4. #14

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    Quote Originally Posted by Fred De Van View Post

    We may all have to go to a Thomas, (not necessarily a bad thing and Fred Thomas is an old and dear friend) but they are quite expensive. They are not "incandescent" (as defined by the law) but Freestyle list the replacement bulb alone for one of those at $109.99. With my tight budget I am always in fear of my ancient Thomas needing a bulb replacement.
    Fred,
    you are correct. The lamps in the Thomas Duplex are not incandescent, they are H.I.D. (High Intensity Discharge).
    More specifically, they are Low Pressure Sodium lamps, not to be confused with High Pressure Sodium lamps.

    If you can tell me the wattage, I can put you in contact with a distributor who will sell them to you directly. It's probably an 18 watt or perhaps even a 35 watt. Either way, you should not have to pay more than $40.00-$50.00 for one.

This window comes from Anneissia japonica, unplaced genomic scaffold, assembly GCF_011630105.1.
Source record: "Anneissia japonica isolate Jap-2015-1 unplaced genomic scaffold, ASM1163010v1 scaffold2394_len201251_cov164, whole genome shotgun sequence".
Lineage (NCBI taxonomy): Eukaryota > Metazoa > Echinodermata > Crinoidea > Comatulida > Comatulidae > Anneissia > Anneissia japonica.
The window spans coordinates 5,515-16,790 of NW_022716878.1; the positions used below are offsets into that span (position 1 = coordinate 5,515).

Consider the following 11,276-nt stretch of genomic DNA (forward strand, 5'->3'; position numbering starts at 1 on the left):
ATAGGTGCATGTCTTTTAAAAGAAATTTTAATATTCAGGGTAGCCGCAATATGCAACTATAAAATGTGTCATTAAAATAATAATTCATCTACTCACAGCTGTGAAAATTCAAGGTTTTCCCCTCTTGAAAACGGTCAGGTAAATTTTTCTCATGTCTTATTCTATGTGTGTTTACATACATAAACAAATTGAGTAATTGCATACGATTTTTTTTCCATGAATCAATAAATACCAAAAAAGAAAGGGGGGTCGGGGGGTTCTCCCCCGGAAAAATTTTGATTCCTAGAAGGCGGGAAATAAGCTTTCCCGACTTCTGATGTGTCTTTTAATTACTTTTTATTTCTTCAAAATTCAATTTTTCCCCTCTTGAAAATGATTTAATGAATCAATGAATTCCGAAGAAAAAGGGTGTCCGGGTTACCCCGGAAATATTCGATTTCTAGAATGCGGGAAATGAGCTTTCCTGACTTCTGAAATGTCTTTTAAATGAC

Or, just Google: 18 watt low pressure sodium lamp.

  5. #15
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    Quote Originally Posted by PhotoJim View Post
    ...I would wager that a good percentage of compact fluorescents used today are misused in places like bathrooms, pantries, etc. where bulbs are on and off quickly. (
    You're not married, are you Jim?
    Eddy McDonald
    www.fotoartes.com
    Eschew defenestration!

  6. #16
    ann
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    just saw an article in the paper with regard to this issue and it seems that some manufactors are coming up with a bulb that is still tungsen but falls under the new guide line.

    i need to go back and read more carefully.
    http://www.aclancyphotography.com

  7. #17
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    Aren't "cold-light" enlarger heads a form of flourescent bulb?
    Eddy McDonald
    www.fotoartes.com
    Eschew defenestration!

  8. #18
    CBG